Schrems II – what next for data transfers?
The ruling of the Court of Justice of the European Union in the “Schrems II” case saw the demise of the US-EU Privacy Shield on 16 July 2020. The CJEU held that the Privacy Shield did not offer sufficient protection to EU citizens and so was, with immediate effect, an unlawful basis for the transfer of personal data from the EU to the USA.
The CJEU commented that the European Commission’s standard contractual clauses (SCCs) would remain valid “in principle”, but re-emphasised the importance of carrying out comprehensive pre-contractual due diligence, as well as ongoing monitoring of each data importer’s compliance with the legal regime in the destination country.
Since then, there have been discussions between the European Commission and the US Department of Commerce to evaluate the potential for an enhanced EU-US privacy protection framework.
Yet Didier Reynders, the EU Justice Commissioner, told a meeting of the European Parliament’s Committee on Civil Liberties, Justice and Home Affairs (LIBE) on 3 September 2020 that there is “no quick fix” on a revised data transfer deal between the EU and US. That is due to the political nature of the issue, as well as the fact that US legislation will need reforming to bridge the divide between US and EU data protection laws.
Mr Reynders also confirmed that work has begun on modernising the SCCs in light of the CJEU’s finding that these are currently valid, but cannot be relied on unquestioningly to legitimise transfers of personal data to non-EU jurisdictions.
A Joint Press Statement from Didier Reynders and US Secretary of Commerce Wilbur Ross, released on 10 August 2020, confirmed that the Commission and the DoC have started work on an “enhanced” Privacy Shield to comply with Schrems II. It noted that both sides “recognise the vital importance of data protection and the significance of cross-border data transfers to our citizens and economies”. Both avowed “a commitment to privacy … and further deepening of our economic relationship”.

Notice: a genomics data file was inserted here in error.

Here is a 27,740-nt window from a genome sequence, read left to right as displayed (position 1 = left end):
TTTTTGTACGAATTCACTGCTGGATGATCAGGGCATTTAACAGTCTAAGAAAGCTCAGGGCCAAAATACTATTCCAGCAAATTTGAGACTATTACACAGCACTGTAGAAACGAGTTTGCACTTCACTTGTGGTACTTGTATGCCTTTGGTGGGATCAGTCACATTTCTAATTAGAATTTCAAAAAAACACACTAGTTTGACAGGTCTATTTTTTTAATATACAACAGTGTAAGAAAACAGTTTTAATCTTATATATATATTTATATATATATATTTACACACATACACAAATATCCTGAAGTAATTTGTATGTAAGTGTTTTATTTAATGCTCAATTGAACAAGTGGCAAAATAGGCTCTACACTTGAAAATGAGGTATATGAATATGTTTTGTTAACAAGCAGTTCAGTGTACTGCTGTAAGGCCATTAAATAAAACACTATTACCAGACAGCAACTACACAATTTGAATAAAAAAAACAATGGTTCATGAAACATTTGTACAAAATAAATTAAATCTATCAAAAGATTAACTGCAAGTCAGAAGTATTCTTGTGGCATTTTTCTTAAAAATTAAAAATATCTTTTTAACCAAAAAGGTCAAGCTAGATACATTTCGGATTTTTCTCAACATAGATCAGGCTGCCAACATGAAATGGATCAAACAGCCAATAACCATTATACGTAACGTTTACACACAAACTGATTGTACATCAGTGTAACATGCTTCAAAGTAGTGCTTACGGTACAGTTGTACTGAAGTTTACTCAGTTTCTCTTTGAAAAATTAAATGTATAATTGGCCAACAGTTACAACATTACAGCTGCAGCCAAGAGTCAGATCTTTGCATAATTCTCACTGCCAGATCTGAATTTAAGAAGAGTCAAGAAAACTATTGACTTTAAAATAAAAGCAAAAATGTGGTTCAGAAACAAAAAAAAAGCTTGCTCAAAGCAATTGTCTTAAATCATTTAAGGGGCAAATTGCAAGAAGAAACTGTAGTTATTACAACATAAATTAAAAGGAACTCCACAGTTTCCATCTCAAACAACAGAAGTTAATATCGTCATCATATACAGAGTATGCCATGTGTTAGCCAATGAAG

Unfortunately, but inevitably, as Mr Reynders told the LIBE meeting, while there are fewer areas of disagreement than there were when the Privacy Shield was first adopted, this will take time, given the complexity of the issue and the EU’s desire for legislative changes to US surveillance laws, specifically section 702 of the Foreign Intelligence Surveillance Act, which permits the National Security Agency to collect foreign intelligence belonging to non-US individuals located outside the USA.
As for the SCCs, while Schrems II made clear that those cannot be used unquestioningly, exactly what that meant in practical terms was less clear. Mr Reynders stressed that “it’s not just possible to use SCCs without any changes”, and that the Commission is intending to “modernise” the clauses before the end of the year.
So where does that leave us in the meantime? In particular, where does it leave data controllers like Facebook – or indeed smaller organisations – that routinely transfer large amounts of personal data to the USA or other ex-EEA destinations?